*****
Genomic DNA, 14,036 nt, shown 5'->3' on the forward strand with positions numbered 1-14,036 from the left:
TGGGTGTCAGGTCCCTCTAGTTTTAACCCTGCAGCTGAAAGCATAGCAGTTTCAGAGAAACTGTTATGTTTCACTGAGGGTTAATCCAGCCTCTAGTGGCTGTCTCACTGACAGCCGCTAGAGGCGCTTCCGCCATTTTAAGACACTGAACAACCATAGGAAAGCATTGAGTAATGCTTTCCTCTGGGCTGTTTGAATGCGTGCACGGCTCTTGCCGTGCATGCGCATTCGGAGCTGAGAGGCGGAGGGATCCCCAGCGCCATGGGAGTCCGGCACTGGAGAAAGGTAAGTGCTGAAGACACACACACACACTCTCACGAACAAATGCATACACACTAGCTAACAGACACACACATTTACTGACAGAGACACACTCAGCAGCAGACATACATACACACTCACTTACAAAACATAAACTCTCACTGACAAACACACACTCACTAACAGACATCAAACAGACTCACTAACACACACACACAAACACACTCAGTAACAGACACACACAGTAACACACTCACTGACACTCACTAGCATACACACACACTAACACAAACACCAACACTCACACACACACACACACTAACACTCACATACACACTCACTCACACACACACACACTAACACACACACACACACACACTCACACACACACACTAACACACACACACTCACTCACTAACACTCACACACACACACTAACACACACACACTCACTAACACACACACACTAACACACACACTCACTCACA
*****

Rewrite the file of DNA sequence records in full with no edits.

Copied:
Genomic DNA, 14,036 nt, shown 5'->3' on the forward strand with positions numbered 1-14,036 from the left:
TGGGTGTCAGGTCCCTCTAGTTTTAACCCTGCAGCTGAAAGCATAGCAGTTTCAGAGAAACTGTTATGTTTCACTGAGGGTTAATCCAGCCTCTAGTGGCTGTCTCACTGACAGCCGCTAGAGGCGCTTCCGCCATTTTAAGACACTGAACAACCATAGGAAAGCATTGAGTAATGCTTTCCTCTGGGCTGTTTGAATGCGTGCACGGCTCTTGCCGTGCATGCGCATTCGGAGCTGAGAGGCGGAGGGATCCCCAGCGCCATGGGAGTCCGGCACTGGAGAAAGGTAAGTGCTGAAGACACACACACACACTCTCACGAACAAATGCATACACACTAGCTAACAGACACACACATTTACTGACAGAGACACACTCAGCAGCAGACATACATACACACTCACTTACAAAACATAAACTCTCACTGACAAACACACACTCACTAACAGACATCAAACAGACTCACTAACACACACACACAAACACACTCAGTAACAGACACACACAGTAACACACTCACTGACACTCACTAGCATACACACACACTAACACAAACACCAACACTCACACACACACACACACTAACACTCACATACACACTCACTCACACACACACACACTAACACACACACACACACACACTCACACACACACACTAACACACACACACTCACTCACTAACACTCACACACACACACTAACACACACACACTCACTAACACACACACACTAACACACACACTCACTCACA